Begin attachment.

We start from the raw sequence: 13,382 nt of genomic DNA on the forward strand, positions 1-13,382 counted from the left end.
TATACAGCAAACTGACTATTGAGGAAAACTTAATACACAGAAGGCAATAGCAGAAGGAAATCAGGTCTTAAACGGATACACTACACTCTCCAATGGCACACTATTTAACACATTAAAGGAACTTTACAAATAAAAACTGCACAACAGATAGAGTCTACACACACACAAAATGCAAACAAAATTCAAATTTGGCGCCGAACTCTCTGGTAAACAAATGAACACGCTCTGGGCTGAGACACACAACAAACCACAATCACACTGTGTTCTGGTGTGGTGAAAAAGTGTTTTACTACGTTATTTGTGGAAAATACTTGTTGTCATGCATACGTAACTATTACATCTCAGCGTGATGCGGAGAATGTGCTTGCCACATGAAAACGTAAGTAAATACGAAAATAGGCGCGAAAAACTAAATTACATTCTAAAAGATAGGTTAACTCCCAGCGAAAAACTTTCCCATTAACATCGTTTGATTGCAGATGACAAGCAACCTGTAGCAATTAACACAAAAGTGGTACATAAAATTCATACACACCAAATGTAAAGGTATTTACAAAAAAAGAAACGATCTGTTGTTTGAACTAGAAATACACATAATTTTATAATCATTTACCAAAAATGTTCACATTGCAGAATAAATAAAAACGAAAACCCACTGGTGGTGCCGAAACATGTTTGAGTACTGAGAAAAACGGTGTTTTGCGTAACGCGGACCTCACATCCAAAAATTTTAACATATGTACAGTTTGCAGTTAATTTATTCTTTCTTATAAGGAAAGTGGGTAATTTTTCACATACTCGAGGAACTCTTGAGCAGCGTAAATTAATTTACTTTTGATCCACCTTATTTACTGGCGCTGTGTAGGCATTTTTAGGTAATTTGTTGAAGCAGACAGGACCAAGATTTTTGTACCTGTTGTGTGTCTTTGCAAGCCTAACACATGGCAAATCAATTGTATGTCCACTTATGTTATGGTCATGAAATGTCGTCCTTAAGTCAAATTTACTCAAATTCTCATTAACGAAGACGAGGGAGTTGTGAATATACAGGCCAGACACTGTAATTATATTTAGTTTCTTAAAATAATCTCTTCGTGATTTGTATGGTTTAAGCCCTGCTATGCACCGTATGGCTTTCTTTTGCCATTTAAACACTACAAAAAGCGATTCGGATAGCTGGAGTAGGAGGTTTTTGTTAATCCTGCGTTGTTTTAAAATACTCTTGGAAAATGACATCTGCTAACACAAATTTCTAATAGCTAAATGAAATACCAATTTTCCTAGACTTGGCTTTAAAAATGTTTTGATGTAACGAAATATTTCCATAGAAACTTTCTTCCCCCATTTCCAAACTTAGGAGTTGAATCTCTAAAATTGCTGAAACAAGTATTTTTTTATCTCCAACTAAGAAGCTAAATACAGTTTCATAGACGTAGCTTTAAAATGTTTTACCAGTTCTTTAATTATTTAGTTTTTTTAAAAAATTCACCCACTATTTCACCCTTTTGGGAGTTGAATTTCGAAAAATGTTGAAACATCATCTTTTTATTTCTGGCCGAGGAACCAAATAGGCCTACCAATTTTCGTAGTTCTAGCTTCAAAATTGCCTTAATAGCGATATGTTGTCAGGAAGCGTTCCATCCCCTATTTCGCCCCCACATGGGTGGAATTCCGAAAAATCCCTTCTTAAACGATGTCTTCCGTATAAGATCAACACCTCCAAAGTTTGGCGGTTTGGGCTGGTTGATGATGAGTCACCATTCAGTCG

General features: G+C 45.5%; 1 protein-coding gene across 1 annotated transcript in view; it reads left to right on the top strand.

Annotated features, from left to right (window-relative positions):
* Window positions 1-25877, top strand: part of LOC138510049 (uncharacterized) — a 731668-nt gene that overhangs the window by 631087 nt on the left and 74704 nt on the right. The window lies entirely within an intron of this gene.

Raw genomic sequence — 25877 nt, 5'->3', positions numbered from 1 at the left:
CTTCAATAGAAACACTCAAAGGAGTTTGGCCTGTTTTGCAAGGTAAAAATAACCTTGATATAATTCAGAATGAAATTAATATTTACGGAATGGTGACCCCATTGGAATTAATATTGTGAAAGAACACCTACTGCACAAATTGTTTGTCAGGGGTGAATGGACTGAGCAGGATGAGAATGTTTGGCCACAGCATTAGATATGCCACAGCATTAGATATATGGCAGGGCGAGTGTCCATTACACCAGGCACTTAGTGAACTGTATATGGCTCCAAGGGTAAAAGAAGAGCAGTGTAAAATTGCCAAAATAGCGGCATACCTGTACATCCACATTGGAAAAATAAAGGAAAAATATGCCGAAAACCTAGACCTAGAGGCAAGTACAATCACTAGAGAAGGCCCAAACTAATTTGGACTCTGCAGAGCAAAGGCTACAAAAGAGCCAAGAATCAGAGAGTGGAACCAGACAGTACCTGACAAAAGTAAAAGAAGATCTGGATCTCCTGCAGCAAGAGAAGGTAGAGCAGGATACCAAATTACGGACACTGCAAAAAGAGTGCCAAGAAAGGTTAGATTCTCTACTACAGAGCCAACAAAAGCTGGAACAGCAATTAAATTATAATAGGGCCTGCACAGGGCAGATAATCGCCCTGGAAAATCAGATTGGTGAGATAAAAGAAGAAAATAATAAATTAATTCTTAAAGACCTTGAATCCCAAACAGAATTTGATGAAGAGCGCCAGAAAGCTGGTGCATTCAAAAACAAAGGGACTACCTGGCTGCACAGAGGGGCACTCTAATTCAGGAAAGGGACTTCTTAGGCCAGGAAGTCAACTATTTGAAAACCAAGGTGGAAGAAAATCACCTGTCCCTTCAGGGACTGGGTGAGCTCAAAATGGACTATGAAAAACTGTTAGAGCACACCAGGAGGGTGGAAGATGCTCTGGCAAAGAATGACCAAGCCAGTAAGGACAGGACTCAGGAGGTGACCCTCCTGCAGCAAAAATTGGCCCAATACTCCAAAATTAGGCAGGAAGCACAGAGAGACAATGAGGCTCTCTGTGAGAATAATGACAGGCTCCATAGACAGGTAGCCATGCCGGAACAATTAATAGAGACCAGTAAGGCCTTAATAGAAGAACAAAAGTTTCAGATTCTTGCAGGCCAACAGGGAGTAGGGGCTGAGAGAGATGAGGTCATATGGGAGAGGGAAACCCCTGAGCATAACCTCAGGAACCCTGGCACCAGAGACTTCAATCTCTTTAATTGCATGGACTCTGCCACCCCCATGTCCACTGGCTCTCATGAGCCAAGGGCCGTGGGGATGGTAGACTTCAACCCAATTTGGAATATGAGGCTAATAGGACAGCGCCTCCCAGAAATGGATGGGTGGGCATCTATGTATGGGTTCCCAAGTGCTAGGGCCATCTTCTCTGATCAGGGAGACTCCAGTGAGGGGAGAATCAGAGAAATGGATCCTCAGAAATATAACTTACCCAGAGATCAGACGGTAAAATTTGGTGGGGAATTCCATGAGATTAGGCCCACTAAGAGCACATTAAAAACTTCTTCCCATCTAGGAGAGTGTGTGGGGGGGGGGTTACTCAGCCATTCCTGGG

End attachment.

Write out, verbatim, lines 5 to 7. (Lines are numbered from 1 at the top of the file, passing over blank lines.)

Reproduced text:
* Window positions 1-25877, top strand: part of LOC138510049 (uncharacterized) — a 731668-nt gene that overhangs the window by 631087 nt on the left and 74704 nt on the right. The window lies entirely within an intron of this gene.

Raw genomic sequence — 25877 nt, 5'->3', positions numbered from 1 at the left:
CTTCAATAGAAACACTCAAAGGAGTTTGGCCTGTTTTGCAAGGTAAAAATAACCTTGATATAATTCAGAATGAAATTAATATTTACGGAATGGTGACCCCATTGGAATTAATATTGTGAAAGAACACCTACTGCACAAATTGTTTGTCAGGGGTGAATGGACTGAGCAGGATGAGAATGTTTGGCCACAGCATTAGATATGCCACAGCATTAGATATATGGCAGGGCGAGTGTCCATTACACCAGGCACTTAGTGAACTGTATATGGCTCCAAGGGTAAAAGAAGAGCAGTGTAAAATTGCCAAAATAGCGGCATACCTGTACATCCACATTGGAAAAATAAAGGAAAAATATGCCGAAAACCTAGACCTAGAGGCAAGTACAATCACTAGAGAAGGCCCAAACTAATTTGGACTCTGCAGAGCAAAGGCTACAAAAGAGCCAAGAATCAGAGAGTGGAACCAGACAGTACCTGACAAAAGTAAAAGAAGATCTGGATCTCCTGCAGCAAGAGAAGGTAGAGCAGGATACCAAATTACGGACACTGCAAAAAGAGTGCCAAGAAAGGTTAGATTCTCTACTACAGAGCCAACAAAAGCTGGAACAGCAATTAAATTATAATAGGGCCTGCACAGGGCAGATAATCGCCCTGGAAAATCAGATTGGTGAGATAAAAGAAGAAAATAATAAATTAATTCTTAAAGACCTTGAATCCCAAACAGAATTTGATGAAGAGCGCCAGAAAGCTGGTGCATTCAAAAACAAAGGGACTACCTGGCTGCACAGAGGGGCACTCTAATTCAGGAAAGGGACTTCTTAGGCCAGGAAGTCAACTATTTGAAAACCAAGGTGGAAGAAAATCACCTGTCCCTTCAGGGACTGGGTGAGCTCAAAATGGACTATGAAAAACTGTTAGAGCACACCAGGAGGGTGGAAGATGCTCTGGCAAAGAATGACCAAGCCAGTAAGGACAGGACTCAGGAGGTGACCCTCCTGCAGCAAAAATTGGCCCAATACTCCAAAATTAGGCAGGAAGCACAGAGAGACAATGAGGCTCTCTGTGAGAATAATGACAGGCTCCATAGACAGGTAGCCATGCCGGAACAATTAATAGAGACCAGTAAGGCCTTAATAGAAGAACAAAAGTTTCAGATTCTTGCAGGCCAACAGGGAGTAGGGGCTGAGAGAGATGAGGTCATATGGGAGAGGGAAACCCCTGAGCATAACCTCAGGAACCCTGGCACCAGAGACTTCAATCTCTTTAATTGCATGGACTCTGCCACCCCCATGTCCACTGGCTCTCATGAGCCAAGGGCCGTGGGGATGGTAGACTTCAACCCAATTTGGAATATGAGGCTAATAGGACAGCGCCTCCCAGAAATGGATGGGTGGGCATCTATGTATGGGTTCCCAAGTGCTAGGGCCATCTTCTCTGATCAGGGAGACTCCAGTGAGGGGAGAATCAGAGAAATGGATCCTCAGAAATATAACTTACCCAGAGATCAGACGGTAAAATTTGGTGGGGAATTCCATGAGATTAGGCCCACTAAGAGCACATTAAAAACTTCTTCCCATCTAGGAGAGTGTGTGGGGGGGGGGTTACTCAGCCATTCCTGGG